What to watch for today
Petrobras faces the threat of a default. Distressed-debt fund Aurelius Capital is pushing for bondholders of the Brazilian state-run oil company to issue a notice of default for $54 billion of its foreign-held debt, after it failed to publish its third-quarter results within a required 90-day period. The delay is due to an ongoing bribery investigation.
Palestine gets a thumbs-down. The territory submitted a resolution to the UN security council on Monday calling for Israel to leave its occupied lands by the end of 2017. Palestinian negotiators say they are hoping for a vote today or tomorrow. The US will probably veto it—but that’s all part of the Palestinians’ plan.
Another look at US house prices. The S&P/Case-Shiller house price index for the three months to October offers data on repeat sales.
While you were sleeping
Searchers found floating debris and bodies from AirAsia flight #8501. The Indonesian military recovered more than 40 bodies in the Java Sea, just 10km (6.2 miles) from where the plane—which carried 162 people—was last seen on radar. The location of the crash site in relatively shallow water should aid in recovering the plane’s black box and determining the cause of the disaster.
A Russian anti-corruption blogger was convicted of fraud. Alexei Navalny received a suspended jail sentence after a fraud prosecution that many decried as politically motivated. Navalny’s brother Oleg was also convicted of fraud and sentenced to three and a half years in prison.
corporate tax cut that will bring down rates to 32.1% from 34.6% in April, and confirmed earlier promises to reduce corporate tax to below 30% in the next few years. Japan’s cabinet is expected to approve the measures early next month.
Korean manufacturing got a boost. Industrial output rose by a seasonally adjusted 1.3% in November from October, beating expectations of a 1% rise. But output is still down year-on-year, and analysts expect an interest rate cut in the next few months due to the deflationary effects of low oil prices and weak domestic consumption.
Evidence showed that LA police shot a young black man in the back. A newly released postmortem confirmed that Ezell Ford was shot at close range by police in August. Officers argued Ford attacked them; Ford’s parents have filed a civil rights lawsuit saying officers were aware of his mental illnesses.
Hyundai bet on Chinese growth. The South Korean car maker said it would build two new factories in China and increase output at another, despite concerns over slowing growth. The company, including its Kia Motors affiliate, said it would focus on making small- to medium-sized cars specifically for the Chinese market.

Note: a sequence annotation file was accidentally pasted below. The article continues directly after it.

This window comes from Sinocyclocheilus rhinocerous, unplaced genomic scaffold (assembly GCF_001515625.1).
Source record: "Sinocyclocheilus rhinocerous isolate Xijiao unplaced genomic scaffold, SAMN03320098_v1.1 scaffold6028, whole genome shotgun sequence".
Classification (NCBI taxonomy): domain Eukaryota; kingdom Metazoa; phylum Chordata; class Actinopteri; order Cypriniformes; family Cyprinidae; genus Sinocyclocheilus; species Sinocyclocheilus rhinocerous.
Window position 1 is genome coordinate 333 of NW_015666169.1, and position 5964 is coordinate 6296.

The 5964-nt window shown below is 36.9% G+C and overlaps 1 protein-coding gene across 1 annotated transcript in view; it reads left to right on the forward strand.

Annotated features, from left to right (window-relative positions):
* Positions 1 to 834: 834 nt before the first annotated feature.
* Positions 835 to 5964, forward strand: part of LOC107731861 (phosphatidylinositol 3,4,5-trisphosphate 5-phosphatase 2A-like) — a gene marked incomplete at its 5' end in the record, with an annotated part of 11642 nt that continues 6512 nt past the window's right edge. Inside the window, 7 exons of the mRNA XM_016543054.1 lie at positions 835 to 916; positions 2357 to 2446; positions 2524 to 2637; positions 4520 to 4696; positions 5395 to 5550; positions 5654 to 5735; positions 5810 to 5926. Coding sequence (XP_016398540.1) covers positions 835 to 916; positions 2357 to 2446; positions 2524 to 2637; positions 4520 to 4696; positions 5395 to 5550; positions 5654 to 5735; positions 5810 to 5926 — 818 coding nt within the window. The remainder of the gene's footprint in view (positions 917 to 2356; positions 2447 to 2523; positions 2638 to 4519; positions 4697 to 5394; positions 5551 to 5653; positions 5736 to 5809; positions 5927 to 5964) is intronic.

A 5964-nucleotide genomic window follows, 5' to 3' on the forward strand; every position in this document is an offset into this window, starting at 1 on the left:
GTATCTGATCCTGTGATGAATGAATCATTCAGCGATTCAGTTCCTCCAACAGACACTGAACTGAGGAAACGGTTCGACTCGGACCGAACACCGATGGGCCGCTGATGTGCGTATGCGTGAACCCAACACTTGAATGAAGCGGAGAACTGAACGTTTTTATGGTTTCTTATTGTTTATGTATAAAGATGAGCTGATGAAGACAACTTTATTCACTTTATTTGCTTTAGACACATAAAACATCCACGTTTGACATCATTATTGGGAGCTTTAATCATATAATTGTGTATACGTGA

Quartz obsession interlude
Steve LeVine on how 2014’s most surprising dip will affect 2015. “You can count on two things in the new year: oil prices will occasionally rise—as they have today. And 1 million barrels per day of new supply will join the already gushing global surplus, guaranteeing that prices also will dive, as they did last week and generally have been doing since June.” Read more here.
Matters of debate
Don’t make new years’ resolutions… If you actually want to change, just start today.
…But if you do vow to lose weight, open a window. Being cold may hold the key to shedding pounds.
Yahoo will try to buy CNN next year. Even if it’s “a spectacularly bad idea.”
2015 is going to be rough for Europe, due to unemployment, slowing growth, immigration concerns, and Russia.
ET will be a cyborg. Any civilization capable of interstellar travel will also give its biology an upgrade.
An endangered Sumatran tigress ate two of her cubs. Real tiger moms are ruthless.
The European parliament is a labryinth. The confusing headquarters has nearly made grown men cry (paywall).
Your Facebook posts could change monetary policy. The Bank of England watches them for a timely read on the economy.
No fingerprints required. A hacker cloned the prints of Germany’s defense minister by examining close-range photos.
New York’s newest trophy building is a lie. “423 Park Avenue” actually opens out to unglamorous 56th Street.